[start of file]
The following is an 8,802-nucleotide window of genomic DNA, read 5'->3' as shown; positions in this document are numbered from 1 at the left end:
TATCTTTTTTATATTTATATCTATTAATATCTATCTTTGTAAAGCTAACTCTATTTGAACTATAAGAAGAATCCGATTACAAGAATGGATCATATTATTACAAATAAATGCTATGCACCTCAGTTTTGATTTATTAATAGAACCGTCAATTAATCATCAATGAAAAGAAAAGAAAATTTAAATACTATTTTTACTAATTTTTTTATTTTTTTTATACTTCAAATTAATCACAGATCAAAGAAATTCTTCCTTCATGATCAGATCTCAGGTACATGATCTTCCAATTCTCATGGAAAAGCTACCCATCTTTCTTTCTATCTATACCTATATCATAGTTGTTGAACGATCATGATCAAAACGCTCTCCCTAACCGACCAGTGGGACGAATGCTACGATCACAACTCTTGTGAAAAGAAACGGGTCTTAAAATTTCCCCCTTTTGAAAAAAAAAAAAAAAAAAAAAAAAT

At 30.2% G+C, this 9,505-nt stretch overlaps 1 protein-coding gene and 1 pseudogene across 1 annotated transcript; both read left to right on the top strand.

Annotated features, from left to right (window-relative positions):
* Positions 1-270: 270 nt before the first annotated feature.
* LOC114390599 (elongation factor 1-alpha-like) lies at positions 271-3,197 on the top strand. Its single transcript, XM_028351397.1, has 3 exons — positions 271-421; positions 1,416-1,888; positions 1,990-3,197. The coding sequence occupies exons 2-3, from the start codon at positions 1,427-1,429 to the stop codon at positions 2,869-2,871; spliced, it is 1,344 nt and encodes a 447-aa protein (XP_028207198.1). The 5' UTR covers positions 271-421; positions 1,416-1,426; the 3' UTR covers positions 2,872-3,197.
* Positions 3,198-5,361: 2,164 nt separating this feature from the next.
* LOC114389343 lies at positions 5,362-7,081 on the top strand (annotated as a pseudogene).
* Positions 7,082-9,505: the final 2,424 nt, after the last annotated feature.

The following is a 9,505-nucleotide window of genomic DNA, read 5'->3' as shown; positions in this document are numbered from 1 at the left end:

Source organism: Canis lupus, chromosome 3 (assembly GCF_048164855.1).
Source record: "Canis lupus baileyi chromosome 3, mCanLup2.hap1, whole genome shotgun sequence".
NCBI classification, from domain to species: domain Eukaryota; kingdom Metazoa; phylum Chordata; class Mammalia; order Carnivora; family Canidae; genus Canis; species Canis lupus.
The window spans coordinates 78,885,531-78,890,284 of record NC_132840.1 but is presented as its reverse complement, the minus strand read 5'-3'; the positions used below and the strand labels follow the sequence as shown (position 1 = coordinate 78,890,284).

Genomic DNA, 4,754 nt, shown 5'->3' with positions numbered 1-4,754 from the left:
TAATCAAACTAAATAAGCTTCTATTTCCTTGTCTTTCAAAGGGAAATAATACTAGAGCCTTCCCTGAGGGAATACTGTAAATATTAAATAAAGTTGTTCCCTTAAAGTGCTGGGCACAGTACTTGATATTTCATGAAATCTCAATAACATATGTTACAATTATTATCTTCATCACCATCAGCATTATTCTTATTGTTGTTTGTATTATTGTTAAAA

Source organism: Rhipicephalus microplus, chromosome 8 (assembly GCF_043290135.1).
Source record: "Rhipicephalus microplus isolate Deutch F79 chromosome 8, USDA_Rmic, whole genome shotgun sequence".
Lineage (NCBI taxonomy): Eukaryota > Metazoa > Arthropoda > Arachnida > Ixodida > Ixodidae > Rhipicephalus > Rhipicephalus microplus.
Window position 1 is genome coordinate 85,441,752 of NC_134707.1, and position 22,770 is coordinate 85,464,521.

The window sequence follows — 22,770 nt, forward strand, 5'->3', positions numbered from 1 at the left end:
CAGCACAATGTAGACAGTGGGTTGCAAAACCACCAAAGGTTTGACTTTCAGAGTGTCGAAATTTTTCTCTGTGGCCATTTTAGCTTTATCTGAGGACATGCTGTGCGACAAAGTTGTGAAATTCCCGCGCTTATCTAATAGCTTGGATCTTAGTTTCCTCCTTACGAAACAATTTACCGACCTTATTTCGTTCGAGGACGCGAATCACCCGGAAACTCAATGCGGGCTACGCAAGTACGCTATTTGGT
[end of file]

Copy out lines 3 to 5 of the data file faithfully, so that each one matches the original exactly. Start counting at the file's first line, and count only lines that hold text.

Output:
At 30.2% G+C, this 9,505-nt stretch overlaps 1 protein-coding gene and 1 pseudogene across 1 annotated transcript; both read left to right on the top strand.

Annotated features, from left to right (window-relative positions):
* Positions 1-270: 270 nt before the first annotated feature.